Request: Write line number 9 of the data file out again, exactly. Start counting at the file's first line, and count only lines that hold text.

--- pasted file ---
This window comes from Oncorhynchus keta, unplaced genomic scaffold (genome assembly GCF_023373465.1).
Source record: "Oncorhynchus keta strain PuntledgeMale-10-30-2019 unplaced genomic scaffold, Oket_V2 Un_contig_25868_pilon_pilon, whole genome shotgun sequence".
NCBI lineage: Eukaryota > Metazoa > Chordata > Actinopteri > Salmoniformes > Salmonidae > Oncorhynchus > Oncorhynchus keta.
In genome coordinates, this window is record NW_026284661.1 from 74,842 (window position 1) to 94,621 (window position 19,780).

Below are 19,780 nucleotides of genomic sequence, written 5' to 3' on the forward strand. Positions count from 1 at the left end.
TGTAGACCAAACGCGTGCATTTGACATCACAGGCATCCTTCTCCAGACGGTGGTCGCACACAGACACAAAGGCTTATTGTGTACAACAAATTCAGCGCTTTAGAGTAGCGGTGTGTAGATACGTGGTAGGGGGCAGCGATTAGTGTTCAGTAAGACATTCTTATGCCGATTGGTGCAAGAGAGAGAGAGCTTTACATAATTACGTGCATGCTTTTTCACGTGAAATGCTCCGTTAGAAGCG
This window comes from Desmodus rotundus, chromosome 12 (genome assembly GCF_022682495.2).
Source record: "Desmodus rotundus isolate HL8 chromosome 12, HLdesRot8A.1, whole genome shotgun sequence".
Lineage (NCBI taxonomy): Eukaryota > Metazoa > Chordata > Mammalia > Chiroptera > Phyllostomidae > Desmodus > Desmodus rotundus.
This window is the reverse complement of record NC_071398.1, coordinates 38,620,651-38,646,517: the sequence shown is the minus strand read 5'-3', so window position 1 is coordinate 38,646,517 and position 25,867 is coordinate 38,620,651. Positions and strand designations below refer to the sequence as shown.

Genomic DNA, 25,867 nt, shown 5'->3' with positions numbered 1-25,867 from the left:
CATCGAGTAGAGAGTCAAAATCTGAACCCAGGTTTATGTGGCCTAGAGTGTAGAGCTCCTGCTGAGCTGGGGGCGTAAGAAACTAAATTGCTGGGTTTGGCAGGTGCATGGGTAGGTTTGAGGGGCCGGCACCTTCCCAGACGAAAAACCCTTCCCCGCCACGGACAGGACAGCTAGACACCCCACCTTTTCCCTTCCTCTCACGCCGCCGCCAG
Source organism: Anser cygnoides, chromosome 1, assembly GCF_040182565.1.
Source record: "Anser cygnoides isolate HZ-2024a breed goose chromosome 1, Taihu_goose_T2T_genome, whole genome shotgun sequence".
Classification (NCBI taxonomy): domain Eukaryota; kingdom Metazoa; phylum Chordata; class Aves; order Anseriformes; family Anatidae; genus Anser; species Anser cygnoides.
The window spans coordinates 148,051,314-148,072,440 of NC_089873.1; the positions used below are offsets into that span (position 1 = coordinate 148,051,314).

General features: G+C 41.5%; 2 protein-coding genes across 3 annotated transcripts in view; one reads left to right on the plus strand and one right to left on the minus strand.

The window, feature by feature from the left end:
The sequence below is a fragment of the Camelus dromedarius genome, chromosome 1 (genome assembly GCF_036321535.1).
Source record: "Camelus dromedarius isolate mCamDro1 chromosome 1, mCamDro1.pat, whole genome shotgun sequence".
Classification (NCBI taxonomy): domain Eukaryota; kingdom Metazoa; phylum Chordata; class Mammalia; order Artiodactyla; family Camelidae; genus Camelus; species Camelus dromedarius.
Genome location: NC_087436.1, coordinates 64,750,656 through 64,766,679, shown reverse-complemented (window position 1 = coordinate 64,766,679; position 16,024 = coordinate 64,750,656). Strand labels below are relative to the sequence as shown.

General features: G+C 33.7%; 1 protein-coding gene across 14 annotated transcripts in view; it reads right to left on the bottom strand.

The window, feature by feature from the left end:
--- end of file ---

Lineage (NCBI taxonomy): Eukaryota > Metazoa > Chordata > Mammalia > Chiroptera > Phyllostomidae > Desmodus > Desmodus rotundus.